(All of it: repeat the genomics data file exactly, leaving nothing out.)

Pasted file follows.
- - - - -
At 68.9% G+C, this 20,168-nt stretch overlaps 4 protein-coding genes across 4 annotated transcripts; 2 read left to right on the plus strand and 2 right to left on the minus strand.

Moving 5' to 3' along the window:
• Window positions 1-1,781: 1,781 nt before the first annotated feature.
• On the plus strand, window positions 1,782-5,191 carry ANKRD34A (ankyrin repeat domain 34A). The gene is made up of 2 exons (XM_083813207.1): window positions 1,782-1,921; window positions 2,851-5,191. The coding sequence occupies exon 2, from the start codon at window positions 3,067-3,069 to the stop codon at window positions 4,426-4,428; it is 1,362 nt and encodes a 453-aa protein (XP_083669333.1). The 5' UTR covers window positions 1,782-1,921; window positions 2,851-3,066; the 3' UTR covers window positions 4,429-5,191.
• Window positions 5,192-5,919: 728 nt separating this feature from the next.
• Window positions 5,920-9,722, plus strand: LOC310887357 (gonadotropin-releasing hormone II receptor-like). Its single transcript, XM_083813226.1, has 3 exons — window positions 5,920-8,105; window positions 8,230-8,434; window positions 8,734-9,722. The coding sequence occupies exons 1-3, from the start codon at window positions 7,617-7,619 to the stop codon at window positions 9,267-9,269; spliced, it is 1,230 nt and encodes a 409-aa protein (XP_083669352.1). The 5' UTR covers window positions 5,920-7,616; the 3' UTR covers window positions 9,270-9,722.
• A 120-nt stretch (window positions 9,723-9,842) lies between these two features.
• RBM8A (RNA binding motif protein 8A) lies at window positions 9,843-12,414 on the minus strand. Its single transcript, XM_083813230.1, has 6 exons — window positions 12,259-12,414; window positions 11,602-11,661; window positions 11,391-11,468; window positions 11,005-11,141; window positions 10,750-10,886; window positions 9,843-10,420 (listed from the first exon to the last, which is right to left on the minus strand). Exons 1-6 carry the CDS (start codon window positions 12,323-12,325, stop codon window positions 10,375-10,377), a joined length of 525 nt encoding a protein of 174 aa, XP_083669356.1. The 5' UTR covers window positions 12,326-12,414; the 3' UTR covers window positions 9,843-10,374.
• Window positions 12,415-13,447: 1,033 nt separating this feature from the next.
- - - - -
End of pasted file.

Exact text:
At 68.9% G+C, this 20,168-nt stretch overlaps 4 protein-coding genes across 4 annotated transcripts; 2 read left to right on the plus strand and 2 right to left on the minus strand.

Moving 5' to 3' along the window:
• Window positions 1-1,781: 1,781 nt before the first annotated feature.
• On the plus strand, window positions 1,782-5,191 carry ANKRD34A (ankyrin repeat domain 34A). The gene is made up of 2 exons (XM_083813207.1): window positions 1,782-1,921; window positions 2,851-5,191. The coding sequence occupies exon 2, from the start codon at window positions 3,067-3,069 to the stop codon at window positions 4,426-4,428; it is 1,362 nt and encodes a 453-aa protein (XP_083669333.1). The 5' UTR covers window positions 1,782-1,921; window positions 2,851-3,066; the 3' UTR covers window positions 4,429-5,191.
• Window positions 5,192-5,919: 728 nt separating this feature from the next.
• Window positions 5,920-9,722, plus strand: LOC310887357 (gonadotropin-releasing hormone II receptor-like). Its single transcript, XM_083813226.1, has 3 exons — window positions 5,920-8,105; window positions 8,230-8,434; window positions 8,734-9,722. The coding sequence occupies exons 1-3, from the start codon at window positions 7,617-7,619 to the stop codon at window positions 9,267-9,269; spliced, it is 1,230 nt and encodes a 409-aa protein (XP_083669352.1). The 5' UTR covers window positions 5,920-7,616; the 3' UTR covers window positions 9,270-9,722.
• A 120-nt stretch (window positions 9,723-9,842) lies between these two features.
• RBM8A (RNA binding motif protein 8A) lies at window positions 9,843-12,414 on the minus strand. Its single transcript, XM_083813230.1, has 6 exons — window positions 12,259-12,414; window positions 11,602-11,661; window positions 11,391-11,468; window positions 11,005-11,141; window positions 10,750-10,886; window positions 9,843-10,420 (listed from the first exon to the last, which is right to left on the minus strand). Exons 1-6 carry the CDS (start codon window positions 12,323-12,325, stop codon window positions 10,375-10,377), a joined length of 525 nt encoding a protein of 174 aa, XP_083669356.1. The 5' UTR covers window positions 12,326-12,414; the 3' UTR covers window positions 9,843-10,374.
• Window positions 12,415-13,447: 1,033 nt separating this feature from the next.